“The main thing that Bono was saying, was to just be honest with your music,” revealed Nick on his second-hand account of the conversation. “Yunno, when you write your lyrics, write things that are real to you. And don’t be afraid to be too honest.”

It seems the youngest of the 3 musical brothers already picked up on those traits though. Nick wrote a bunch of honest songs – and honestly believed they weren’t for the Jonas Brothers. He told Joe and Kevin how he honestly felt. Now Nick has an honest chance of breaking the stereotypes of an artist cultivated by the Disney machine and to be perceived as well, an honest musician.

Jonas offered up, sorry last time here, honest answers during our conversation, which lasted over 10 minutes. Apparently, the inspiration behind “Stay” – a song written after the initial recording process of the new album – is quite authentic.

“I actually wrote that song in (Washington) D.C. on a day off that we had, a couple weeks ago,” said Jonas. “I was going through some things in my life and that kind of inspired the song and it’s always good when you can pull from real inspiration and real stuff in your life.”


Part 1: Influences – Prince, Stevie Wonder, U2’s Bono


Part 2:
President Obama, Blackberry, “Jersey Shore”, “Stay”


Nick seemed equally surprised and impressed that fans already know the lyrics simply from YouTube videos of the live performances. Jonas said the band recorded a studio version of the track recently in Boston, and that it will see the light of day somehow – possibly in an album repackage or as an iTunes bonus.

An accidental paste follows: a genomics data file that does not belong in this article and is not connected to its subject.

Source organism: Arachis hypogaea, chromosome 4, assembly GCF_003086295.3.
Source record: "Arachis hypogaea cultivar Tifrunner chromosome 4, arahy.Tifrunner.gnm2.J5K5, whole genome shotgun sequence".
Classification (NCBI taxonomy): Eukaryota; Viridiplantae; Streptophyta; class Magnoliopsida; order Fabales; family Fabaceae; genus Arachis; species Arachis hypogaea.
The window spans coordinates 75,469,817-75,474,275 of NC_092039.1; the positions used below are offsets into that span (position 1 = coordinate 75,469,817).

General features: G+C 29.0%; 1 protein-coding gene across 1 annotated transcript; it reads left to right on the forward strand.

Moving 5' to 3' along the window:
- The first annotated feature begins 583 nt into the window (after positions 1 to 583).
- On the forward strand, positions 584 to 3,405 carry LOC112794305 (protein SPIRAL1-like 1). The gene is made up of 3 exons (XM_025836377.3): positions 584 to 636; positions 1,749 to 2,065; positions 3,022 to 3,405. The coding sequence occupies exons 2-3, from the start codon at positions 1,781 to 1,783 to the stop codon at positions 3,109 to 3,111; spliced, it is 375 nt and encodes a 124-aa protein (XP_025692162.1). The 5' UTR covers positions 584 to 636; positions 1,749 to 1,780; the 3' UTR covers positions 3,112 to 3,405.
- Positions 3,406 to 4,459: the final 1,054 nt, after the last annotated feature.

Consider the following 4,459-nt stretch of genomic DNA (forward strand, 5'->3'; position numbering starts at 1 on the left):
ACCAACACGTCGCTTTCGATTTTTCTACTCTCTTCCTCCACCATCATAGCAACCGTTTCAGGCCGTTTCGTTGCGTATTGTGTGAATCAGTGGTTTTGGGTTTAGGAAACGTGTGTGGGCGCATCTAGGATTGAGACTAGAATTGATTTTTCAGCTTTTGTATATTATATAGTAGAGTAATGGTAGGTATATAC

It’s also been reported that at one show recently – fellow Disney star Selena Gomez was crying as Jonas played the song. The two were recently photographed together in Chicago and ended up on the front of TMZ.com. I reminded Nick that while I’m sure he’d like to keep his personal life just that, he should still be happy that he’s relevant to the point where people care.

“Well, thank you – that’s very, very nice of you to say,” he responded with a chuckle. “Yunno, it is what it is.”

The conversation did not stray from music-related topics often, but the TV show “Jersey Shore” did come up. The Jonas clan was raised in Wyckoff, New Jersey. Nick heard of the MTV show, but has not seen an episode.

“I did see the YouTube video of Snooki, I believe it is, getting punched in the face,” he admitted. “For me personally, I feel like, coming from New Jersey, and going from that area, which, if you’re from that area, you just know that that’s kind of what it’s like. And so for people across the U.S., they’re thinking, ‘Wow, this is crazy, I’ve never seen this.’ But for me, it was like, ‘Man, that’s home.’”

Jonas still has a couple friends from Seaside Heights.

That album by the way, Who I Am, hits stores February 2. Jonas is in the midst of a 22 date-tour – a trek that he admits is much more scaled down in venue size and production from the massive schedules he embarked on with his brothers. Nick says it’s not a coincidence – as the group tries to center each performance on the music itself.

“This project in particular for me was about just being able to express myself as an artist and as a musician,” he said. “Hopefully, people will respond well to it.”